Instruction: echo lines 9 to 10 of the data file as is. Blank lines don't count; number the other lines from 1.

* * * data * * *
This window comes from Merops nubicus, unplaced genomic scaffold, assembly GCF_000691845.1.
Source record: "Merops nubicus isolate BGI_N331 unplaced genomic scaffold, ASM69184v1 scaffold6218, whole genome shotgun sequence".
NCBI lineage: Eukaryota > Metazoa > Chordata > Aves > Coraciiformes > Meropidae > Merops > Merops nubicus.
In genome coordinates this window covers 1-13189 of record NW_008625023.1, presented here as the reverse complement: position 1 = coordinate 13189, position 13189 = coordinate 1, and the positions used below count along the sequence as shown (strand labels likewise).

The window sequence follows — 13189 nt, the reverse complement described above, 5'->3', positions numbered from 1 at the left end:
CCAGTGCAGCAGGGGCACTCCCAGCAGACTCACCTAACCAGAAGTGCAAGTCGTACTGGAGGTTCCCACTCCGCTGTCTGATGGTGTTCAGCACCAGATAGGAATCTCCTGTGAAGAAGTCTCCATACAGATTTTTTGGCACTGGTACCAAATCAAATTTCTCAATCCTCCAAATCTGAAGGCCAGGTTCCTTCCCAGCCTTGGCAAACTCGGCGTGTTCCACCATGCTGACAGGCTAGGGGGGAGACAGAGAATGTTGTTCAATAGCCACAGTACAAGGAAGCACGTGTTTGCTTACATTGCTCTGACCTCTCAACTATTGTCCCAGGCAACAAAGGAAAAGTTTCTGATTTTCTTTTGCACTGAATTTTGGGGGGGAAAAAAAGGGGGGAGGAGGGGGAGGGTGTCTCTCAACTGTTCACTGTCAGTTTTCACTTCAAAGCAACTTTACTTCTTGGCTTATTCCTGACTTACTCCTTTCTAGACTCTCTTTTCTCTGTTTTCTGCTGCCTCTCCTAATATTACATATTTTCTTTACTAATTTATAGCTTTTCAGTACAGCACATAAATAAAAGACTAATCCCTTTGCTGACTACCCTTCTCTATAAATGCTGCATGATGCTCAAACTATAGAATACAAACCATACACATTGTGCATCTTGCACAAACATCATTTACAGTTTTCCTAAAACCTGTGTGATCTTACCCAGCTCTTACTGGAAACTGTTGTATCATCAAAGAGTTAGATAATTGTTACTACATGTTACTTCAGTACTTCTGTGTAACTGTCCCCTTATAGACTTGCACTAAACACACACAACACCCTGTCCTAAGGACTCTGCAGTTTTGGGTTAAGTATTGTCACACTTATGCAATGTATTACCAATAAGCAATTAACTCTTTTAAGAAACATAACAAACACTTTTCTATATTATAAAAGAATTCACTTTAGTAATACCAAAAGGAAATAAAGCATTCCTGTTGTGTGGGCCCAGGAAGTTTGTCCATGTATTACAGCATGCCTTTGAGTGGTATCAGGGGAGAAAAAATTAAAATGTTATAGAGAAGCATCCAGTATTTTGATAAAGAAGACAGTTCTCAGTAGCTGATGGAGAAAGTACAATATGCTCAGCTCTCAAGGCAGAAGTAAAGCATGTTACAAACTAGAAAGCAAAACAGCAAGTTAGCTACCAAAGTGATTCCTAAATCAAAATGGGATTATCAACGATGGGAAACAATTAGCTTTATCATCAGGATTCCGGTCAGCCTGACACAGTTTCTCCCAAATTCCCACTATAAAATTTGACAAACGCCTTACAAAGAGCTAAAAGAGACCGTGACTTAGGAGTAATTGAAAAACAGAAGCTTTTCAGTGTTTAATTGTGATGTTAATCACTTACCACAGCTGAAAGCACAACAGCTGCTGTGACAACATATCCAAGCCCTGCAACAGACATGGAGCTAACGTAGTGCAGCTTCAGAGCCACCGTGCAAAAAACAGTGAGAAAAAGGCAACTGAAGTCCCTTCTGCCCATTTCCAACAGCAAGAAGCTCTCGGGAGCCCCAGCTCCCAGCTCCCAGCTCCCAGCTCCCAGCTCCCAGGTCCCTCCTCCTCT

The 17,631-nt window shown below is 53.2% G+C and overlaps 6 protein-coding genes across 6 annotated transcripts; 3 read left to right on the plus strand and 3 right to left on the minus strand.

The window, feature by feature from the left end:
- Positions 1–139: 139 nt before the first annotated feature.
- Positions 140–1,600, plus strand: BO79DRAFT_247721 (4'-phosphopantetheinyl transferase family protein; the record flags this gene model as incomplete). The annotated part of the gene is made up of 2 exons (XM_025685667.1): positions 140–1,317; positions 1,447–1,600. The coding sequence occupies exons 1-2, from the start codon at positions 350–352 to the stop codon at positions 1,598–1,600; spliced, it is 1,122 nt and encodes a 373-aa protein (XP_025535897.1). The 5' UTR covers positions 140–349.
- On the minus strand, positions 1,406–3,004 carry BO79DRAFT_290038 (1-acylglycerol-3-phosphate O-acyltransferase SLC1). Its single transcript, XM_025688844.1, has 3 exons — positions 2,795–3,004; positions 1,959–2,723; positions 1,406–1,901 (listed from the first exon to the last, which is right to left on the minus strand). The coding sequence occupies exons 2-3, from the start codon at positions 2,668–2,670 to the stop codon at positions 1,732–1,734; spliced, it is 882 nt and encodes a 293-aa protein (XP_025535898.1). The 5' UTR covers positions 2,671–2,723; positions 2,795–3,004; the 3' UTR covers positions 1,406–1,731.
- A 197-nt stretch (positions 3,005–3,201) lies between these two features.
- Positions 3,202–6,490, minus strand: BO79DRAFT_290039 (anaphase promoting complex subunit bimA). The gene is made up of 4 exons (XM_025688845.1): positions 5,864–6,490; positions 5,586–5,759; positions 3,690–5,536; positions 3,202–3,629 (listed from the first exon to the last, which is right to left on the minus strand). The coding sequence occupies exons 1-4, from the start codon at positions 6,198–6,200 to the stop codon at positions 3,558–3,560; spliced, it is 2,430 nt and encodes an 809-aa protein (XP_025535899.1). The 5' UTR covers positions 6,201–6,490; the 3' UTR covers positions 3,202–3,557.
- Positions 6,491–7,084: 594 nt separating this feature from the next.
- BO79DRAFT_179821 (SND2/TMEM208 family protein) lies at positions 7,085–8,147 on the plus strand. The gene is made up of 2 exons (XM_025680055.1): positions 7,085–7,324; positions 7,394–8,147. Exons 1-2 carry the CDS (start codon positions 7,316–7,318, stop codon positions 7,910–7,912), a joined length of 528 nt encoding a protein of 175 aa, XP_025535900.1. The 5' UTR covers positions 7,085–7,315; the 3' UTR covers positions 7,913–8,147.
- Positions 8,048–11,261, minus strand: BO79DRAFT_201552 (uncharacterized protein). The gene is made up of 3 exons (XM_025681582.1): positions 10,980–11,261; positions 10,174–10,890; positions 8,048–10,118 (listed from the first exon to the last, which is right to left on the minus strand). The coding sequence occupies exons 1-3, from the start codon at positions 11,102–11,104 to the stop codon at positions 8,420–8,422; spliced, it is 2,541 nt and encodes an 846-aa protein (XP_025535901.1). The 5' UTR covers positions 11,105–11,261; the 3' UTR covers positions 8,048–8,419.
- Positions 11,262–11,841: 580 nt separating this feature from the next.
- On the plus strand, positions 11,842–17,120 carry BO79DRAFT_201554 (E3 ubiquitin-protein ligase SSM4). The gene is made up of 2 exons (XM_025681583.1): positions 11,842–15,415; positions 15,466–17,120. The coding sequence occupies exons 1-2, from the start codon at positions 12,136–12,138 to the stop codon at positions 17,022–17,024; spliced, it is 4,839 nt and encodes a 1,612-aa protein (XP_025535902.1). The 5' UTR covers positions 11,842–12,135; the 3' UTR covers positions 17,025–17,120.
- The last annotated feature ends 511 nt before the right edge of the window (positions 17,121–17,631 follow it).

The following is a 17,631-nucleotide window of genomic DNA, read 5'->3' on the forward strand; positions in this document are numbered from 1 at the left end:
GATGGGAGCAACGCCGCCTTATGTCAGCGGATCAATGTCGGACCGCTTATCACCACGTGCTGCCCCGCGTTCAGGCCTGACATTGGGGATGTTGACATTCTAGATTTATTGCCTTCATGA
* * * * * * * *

- Positions 1–139: 139 nt before the first annotated feature.
- Positions 140–1,600, plus strand: BO79DRAFT_247721 (4'-phosphopantetheinyl transferase family protein; the record flags this gene model as incomplete). The annotated part of the gene is made up of 2 exons (XM_025685667.1): positions 140–1,317; positions 1,447–1,600. The coding sequence occupies exons 1-2, from the start codon at positions 350–352 to the stop codon at positions 1,598–1,600; spliced, it is 1,122 nt and encodes a 373-aa protein (XP_025535897.1). The 5' UTR covers positions 140–349.